Two-time Emmy winner Daniel J. Travanti’s attraction to Oren Safdie’s two-character comedy-drama The Last Word . . . is understandable. In the role of Henry Grunwald, a former ad exec who’s decided to spend his twilight years writing plays, Travanti gets to act the lovable curmudgeon, the wounded old man who fled Hitler’s Germany as a child, the naughty septuagenarian roué who is something of a philosopher. It’s all showy stuff, and Travanti—virtually unrecognizable under a mane of long, white hair—delivers each side of the old codger’s personality with aplomb. Equally adept is Adam Green as Len, an NYU playwriting student who’s come to Henry’s office for a job interview. Len’s just as opinionated about playwriting as Henry, and none too patient with the older man. Henry pontificates and dictates bad dialogue for his plays, and Len gets in a few good one-liners along the way. All the while, theatergoers wait for the moment when the two will reach a sort of uneasy understanding. This moment doesn’t come easily—and when it does, it arrives with cloying cuteness in director Alex Lippard’s heavy-handed staging. Travanti’s (and, to a lesser degree, Green’s) attraction to Word is apparent. Its lure for theatergoers, however, remains a mystery.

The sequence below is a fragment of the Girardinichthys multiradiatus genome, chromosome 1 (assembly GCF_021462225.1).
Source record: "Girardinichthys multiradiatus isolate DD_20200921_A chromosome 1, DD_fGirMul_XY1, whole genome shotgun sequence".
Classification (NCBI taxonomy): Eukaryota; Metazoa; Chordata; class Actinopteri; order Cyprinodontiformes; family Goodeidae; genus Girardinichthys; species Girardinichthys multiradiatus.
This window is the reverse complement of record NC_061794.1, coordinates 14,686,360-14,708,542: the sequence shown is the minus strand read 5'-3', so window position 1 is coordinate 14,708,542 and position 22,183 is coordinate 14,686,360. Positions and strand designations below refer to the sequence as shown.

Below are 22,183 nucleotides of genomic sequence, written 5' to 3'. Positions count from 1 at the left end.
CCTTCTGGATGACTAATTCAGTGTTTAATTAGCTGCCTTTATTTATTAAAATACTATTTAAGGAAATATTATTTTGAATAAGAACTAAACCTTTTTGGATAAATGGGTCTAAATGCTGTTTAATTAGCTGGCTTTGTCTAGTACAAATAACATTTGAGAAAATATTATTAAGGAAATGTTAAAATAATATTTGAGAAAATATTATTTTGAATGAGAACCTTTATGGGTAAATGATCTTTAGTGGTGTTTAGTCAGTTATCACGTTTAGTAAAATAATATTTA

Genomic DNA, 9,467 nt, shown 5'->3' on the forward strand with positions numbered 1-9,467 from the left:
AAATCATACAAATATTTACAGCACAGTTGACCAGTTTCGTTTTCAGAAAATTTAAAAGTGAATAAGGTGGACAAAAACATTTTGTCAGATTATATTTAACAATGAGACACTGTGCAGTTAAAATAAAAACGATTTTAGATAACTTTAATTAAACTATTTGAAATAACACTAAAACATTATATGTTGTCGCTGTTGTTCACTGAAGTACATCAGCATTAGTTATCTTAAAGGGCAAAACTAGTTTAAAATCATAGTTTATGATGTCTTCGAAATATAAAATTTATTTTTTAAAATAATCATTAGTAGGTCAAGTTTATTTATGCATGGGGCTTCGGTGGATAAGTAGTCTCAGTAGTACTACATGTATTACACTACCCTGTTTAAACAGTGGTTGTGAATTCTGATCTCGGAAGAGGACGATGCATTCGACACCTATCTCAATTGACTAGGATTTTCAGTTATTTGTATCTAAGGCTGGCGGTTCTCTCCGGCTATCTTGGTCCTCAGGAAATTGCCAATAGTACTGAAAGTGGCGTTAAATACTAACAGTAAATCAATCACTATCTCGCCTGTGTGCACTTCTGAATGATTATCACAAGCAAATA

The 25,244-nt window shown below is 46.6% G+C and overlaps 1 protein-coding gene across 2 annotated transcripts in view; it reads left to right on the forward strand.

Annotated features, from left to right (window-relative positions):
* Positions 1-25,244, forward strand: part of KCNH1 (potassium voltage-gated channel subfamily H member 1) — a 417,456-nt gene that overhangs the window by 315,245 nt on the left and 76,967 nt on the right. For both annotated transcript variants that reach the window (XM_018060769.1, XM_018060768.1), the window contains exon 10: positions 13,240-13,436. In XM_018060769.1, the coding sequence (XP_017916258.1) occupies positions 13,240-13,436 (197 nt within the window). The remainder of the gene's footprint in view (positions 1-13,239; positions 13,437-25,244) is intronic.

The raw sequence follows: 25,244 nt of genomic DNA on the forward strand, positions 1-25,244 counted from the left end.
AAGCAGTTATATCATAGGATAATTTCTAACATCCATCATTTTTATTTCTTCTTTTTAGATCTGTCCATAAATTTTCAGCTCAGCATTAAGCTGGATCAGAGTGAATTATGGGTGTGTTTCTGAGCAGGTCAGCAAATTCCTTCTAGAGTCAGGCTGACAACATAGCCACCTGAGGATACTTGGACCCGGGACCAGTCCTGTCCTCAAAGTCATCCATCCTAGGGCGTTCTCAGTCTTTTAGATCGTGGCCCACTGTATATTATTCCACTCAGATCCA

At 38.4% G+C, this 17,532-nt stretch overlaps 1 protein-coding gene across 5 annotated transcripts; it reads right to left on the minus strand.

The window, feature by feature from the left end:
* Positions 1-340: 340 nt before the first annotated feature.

This article from the Village Voice Archive was posted on February 13, 2007